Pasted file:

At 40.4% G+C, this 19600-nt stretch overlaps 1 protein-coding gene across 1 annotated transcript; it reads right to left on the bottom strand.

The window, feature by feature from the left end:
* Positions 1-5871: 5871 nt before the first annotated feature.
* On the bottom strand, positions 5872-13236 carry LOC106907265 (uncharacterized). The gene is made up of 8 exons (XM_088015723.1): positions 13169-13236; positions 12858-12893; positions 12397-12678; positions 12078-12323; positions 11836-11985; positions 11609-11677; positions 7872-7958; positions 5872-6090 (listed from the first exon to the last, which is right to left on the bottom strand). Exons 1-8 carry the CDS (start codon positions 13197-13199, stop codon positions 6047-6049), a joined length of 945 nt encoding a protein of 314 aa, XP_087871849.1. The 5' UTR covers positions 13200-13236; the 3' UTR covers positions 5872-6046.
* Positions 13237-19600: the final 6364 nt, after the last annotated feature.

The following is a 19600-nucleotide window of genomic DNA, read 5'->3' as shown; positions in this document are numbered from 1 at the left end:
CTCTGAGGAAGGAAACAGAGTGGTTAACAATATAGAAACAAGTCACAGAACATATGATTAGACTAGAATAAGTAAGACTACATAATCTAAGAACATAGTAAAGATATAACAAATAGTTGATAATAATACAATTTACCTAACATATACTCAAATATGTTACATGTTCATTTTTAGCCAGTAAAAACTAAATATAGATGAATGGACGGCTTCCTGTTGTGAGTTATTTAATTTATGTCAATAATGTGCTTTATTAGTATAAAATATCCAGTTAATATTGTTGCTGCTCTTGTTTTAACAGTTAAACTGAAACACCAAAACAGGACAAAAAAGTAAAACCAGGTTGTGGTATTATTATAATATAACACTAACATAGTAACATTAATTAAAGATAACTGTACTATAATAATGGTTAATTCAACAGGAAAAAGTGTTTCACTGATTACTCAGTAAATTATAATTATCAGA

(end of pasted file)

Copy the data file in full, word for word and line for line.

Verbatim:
At 40.4% G+C, this 19600-nt stretch overlaps 1 protein-coding gene across 1 annotated transcript; it reads right to left on the bottom strand.

The window, feature by feature from the left end:
* Positions 1-5871: 5871 nt before the first annotated feature.
* On the bottom strand, positions 5872-13236 carry LOC106907265 (uncharacterized). The gene is made up of 8 exons (XM_088015723.1): positions 13169-13236; positions 12858-12893; positions 12397-12678; positions 12078-12323; positions 11836-11985; positions 11609-11677; positions 7872-7958; positions 5872-6090 (listed from the first exon to the last, which is right to left on the bottom strand). Exons 1-8 carry the CDS (start codon positions 13197-13199, stop codon positions 6047-6049), a joined length of 945 nt encoding a protein of 314 aa, XP_087871849.1. The 5' UTR covers positions 13200-13236; the 3' UTR covers positions 5872-6046.
* Positions 13237-19600: the final 6364 nt, after the last annotated feature.

The following is a 19600-nucleotide window of genomic DNA, read 5'->3' as shown; positions in this document are numbered from 1 at the left end:
CTCTGAGGAAGGAAACAGAGTGGTTAACAATATAGAAACAAGTCACAGAACATATGATTAGACTAGAATAAGTAAGACTACATAATCTAAGAACATAGTAAAGATATAACAAATAGTTGATAATAATACAATTTACCTAACATATACTCAAATATGTTACATGTTCATTTTTAGCCAGTAAAAACTAAATATAGATGAATGGACGGCTTCCTGTTGTGAGTTATTTAATTTATGTCAATAATGTGCTTTATTAGTATAAAATATCCAGTTAATATTGTTGCTGCTCTTGTTTTAACAGTTAAACTGAAACACCAAAACAGGACAAAAAAGTAAAACCAGGTTGTGGTATTATTATAATATAACACTAACATAGTAACATTAATTAAAGATAACTGTACTATAATAATGGTTAATTCAACAGGAAAAAGTGTTTCACTGATTACTCAGTAAATTATAATTATCAGA